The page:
Helical piles are mostly preferred for loose, uncompacted soil conditions with a high water table where direct driving is not appropriate or requires very deep foundation depth. On the contrary, concrete ballast or micro pile with pre-drilling options would be considered when soil is impenetrable due to stone or rock layers.
For any selected foundation type, a static pile loading test ( Pull out test) shall be performed on the real project site as per related norms to validate foundation design and ensure that ground load-bearing and serviceability criteria are satisfied.
In addition to the above, a drainage study is crucial to assess soil permeability capacity and surface water infiltration through different soil layers in case any design storm hits the plant. The negative impact of terrain slope shall also be investigated to prevent weakening of foundation due to excessive surface runoff leading to soil erosion. Some measures like implementing underground drain pipes or open channels inside and/or around the project site’s perimeter may be considered as a solution.
Last but not least, soil chemical analysis shall be done for every specific project in order to assess soil aggressivity against concrete and steel materials as per related standards. In case of any risky corrosivity level observed from laboratory test results, necessary protection measures shall be taken to protect embedded parts of the racking system from the corrosion effect. Possible solutions could be as below:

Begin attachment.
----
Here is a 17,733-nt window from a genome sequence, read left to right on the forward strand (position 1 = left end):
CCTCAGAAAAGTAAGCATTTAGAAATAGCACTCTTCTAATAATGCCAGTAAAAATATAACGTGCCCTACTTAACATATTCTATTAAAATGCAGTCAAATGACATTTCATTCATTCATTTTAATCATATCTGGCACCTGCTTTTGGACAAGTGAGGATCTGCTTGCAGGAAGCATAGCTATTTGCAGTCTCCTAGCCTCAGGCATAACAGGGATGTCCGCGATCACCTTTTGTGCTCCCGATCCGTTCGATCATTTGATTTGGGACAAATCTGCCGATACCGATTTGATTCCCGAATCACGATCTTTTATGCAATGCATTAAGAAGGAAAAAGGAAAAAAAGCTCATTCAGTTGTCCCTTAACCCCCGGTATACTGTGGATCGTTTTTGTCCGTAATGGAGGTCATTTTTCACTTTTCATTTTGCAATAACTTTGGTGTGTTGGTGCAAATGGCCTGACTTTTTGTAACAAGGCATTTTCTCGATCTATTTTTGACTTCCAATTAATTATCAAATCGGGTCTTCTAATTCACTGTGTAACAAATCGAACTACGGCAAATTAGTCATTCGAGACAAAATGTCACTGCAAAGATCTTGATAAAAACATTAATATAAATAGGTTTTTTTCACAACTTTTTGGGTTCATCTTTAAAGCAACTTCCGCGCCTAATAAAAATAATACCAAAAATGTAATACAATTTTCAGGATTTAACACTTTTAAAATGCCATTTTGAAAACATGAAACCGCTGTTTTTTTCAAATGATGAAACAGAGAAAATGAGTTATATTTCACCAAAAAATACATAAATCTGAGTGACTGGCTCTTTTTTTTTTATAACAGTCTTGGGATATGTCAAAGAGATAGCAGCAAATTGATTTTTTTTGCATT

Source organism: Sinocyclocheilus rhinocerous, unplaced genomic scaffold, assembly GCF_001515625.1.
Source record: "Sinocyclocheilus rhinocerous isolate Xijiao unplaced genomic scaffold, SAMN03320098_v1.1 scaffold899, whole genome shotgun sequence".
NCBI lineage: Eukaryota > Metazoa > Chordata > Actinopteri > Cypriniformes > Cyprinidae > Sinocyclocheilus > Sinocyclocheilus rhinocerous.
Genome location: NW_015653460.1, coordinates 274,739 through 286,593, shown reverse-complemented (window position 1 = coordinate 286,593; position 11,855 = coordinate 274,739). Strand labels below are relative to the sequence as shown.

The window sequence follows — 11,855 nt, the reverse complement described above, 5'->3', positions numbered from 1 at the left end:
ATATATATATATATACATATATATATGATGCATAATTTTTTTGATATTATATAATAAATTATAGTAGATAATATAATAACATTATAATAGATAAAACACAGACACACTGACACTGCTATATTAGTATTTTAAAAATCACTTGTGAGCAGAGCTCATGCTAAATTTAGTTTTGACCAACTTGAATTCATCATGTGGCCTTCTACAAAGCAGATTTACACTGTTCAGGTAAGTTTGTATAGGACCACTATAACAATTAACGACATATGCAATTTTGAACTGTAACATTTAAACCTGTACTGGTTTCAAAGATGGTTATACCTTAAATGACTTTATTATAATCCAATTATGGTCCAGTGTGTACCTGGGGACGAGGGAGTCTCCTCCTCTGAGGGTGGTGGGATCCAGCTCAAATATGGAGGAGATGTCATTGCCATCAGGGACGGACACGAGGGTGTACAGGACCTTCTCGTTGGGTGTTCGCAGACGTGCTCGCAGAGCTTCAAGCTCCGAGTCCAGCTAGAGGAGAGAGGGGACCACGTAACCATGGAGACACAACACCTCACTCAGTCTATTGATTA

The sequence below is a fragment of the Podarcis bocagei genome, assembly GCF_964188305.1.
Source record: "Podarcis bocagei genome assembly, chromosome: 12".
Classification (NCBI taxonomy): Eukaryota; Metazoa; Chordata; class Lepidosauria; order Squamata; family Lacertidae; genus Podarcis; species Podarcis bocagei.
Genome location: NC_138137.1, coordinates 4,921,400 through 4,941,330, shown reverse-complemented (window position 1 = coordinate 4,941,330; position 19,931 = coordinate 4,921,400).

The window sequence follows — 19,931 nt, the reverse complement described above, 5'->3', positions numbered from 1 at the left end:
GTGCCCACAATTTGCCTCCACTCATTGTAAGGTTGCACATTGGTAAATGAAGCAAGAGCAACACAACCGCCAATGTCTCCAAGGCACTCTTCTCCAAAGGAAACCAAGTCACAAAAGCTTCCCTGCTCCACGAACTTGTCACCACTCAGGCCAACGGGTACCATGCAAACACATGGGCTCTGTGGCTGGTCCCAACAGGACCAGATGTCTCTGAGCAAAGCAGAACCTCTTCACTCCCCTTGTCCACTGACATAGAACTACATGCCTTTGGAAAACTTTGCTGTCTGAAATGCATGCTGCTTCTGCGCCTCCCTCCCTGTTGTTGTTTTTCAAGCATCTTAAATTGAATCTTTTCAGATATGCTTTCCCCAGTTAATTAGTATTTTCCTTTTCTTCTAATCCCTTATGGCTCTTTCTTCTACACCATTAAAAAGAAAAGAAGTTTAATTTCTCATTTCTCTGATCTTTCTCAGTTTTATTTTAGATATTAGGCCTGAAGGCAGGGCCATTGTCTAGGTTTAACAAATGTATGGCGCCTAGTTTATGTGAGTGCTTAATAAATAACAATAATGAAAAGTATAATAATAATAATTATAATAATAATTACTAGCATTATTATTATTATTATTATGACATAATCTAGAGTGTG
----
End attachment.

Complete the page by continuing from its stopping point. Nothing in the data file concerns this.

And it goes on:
- Higher thickness of coating layer than average value proposed by Norm for metallic pile foundation
- Higher wall thickness of metallic pile foundation than what is required by structural design and calculations
- Use of stainless steel or anodized aluminum, which are more resistant to corrosion for metallic pile foundations
- Cathodic protection
- Use of special cement for concrete foundation depending on which parameter causes high soil aggressivity
To sum up, PV mounting systems are an extremely critical component of PV plants in order to ensure the safe operation of plants. Each site has specific characteristics in terms of acting loads, topography, environmental effects, and ground conditions. Keeping in mind that many other parameters might be combined with the ones in this article, most economical design should be studied, although underestimation of any of these technical aspects aforementioned could lead to improper design and site execution that probably increase project cost to an extent.